That Sunday, talked to the choir director, who hadn’t see what had happened. Nobody did, not even the guy sitting next to him; only the guy I was talking with did; his wife was very angry on my behalf. During the week, I also spoke with one of the pastors.

Long story short: he hasn’t hit me again. We haven’t spoken, except when I passed him a pen, through a third party. I still flinch when I see him walking behind me – getting Communion, e.g. – because I still don’t know the real cause of his action. I was glad the one Sunday he was absent. Now that the choir season is over, I won’t have to deal with this directly, until the fall.

The one thing that helped more than a little was this post by Lisa, called U is for Unforgiveness, which came out after he hit me, but before I saw him again. “If we’re waiting until we get an apology, or see some sign of change or simply waiting until we’re good and ready, it will never happen.”

If I had gone out to breakfast with him, and 14 other guys, the following Thursday morning, expecting an apology from him, and didn’t get it, I might well have been furious. Having read that, I was merely resigned to that outcome.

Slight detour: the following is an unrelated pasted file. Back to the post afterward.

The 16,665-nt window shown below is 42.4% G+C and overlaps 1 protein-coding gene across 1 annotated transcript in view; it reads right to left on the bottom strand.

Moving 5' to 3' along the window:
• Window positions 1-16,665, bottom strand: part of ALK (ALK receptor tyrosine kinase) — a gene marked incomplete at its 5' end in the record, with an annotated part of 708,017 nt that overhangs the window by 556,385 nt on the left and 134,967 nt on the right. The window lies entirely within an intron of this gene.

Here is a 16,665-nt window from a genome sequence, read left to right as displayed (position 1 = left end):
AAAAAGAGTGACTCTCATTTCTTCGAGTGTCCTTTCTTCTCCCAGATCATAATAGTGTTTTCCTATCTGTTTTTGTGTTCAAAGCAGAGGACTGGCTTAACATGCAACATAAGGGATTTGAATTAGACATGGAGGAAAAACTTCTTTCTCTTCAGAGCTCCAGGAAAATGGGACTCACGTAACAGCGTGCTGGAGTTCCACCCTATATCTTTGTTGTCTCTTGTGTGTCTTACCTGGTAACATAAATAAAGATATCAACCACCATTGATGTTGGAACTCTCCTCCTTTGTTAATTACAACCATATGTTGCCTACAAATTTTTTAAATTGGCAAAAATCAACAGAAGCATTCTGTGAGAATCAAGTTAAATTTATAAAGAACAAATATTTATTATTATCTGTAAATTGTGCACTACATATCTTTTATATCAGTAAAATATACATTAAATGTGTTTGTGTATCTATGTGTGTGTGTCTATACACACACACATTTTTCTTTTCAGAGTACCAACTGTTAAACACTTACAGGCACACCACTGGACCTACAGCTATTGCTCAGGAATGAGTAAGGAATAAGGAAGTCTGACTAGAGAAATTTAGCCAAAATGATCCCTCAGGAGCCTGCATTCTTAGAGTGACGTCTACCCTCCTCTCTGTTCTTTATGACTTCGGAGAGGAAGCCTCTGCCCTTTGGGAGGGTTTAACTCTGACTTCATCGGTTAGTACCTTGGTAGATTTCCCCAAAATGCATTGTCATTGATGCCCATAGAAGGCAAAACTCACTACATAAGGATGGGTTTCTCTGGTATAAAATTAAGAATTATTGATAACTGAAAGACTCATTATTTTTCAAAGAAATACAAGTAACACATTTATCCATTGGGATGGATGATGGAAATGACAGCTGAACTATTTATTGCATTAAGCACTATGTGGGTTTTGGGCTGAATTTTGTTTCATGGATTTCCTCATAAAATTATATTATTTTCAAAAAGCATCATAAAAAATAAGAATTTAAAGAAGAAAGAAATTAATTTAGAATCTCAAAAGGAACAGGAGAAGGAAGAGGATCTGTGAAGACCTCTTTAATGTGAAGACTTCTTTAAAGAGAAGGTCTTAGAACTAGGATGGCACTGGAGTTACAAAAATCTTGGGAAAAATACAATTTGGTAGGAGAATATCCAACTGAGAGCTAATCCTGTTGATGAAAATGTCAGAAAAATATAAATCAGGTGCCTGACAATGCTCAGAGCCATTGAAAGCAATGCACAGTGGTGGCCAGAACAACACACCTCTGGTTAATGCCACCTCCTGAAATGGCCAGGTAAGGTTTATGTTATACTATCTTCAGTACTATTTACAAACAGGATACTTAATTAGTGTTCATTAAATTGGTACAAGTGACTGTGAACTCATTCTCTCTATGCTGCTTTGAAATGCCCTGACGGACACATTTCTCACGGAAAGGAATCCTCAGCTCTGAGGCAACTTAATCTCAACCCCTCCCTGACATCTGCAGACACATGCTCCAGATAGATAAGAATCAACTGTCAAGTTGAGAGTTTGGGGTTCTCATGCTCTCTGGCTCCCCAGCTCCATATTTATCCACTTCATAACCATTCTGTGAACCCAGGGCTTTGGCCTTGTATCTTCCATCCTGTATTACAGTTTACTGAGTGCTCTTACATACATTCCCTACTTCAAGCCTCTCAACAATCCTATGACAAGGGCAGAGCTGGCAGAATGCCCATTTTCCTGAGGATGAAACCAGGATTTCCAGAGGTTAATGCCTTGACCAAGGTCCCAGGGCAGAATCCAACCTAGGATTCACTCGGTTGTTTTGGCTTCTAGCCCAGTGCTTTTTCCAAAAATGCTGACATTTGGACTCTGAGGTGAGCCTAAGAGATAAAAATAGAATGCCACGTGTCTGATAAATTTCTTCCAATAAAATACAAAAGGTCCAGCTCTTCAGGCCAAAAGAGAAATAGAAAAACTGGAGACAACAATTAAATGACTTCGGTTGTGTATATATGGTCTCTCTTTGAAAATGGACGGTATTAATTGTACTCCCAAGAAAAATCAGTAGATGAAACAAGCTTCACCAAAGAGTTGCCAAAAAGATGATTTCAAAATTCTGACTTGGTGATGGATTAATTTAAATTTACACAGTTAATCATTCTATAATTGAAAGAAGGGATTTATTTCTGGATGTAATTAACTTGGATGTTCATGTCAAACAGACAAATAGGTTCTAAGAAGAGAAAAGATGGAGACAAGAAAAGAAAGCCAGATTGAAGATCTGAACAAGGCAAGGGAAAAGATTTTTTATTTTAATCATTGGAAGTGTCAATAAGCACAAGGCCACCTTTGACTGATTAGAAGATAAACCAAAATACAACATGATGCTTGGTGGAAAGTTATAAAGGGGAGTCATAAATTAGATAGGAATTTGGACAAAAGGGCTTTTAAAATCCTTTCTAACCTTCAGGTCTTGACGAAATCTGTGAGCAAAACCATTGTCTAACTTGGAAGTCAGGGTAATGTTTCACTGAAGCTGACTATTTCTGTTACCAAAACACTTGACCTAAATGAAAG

That seems to be my general state regarding this issue: disappointment, loss of respect for him, and more than a little melancholy, because my “safe place” feels like it’s gone. Someone in the congregation, who knew of this situation, said to me after church about a month ago that I looked sad. I said, “The mad goes away quickly; the sad tends to take a bit longer.”

Author: Roger

I'm a librarian. I hear music, even when it's not being played. I used to work at a comic book store, and it still informs my life. I won once on JEOPARDY! - ditto.

10 thoughts on “Unexpected”

  1. That’s…awful. I’m not sure what the worst thing here is, actually — but I’m pretty sure it’s not even that the guy hit you, but that everyone else has basically clammed up about it. That’s what gets me the most about situations like that, when there’s almost an unspoken code or agreement not to bring it up. No messages or calls of support, no nothing? And NOBODY saw this at all? Everybody just plays dumb or “stays out of it”.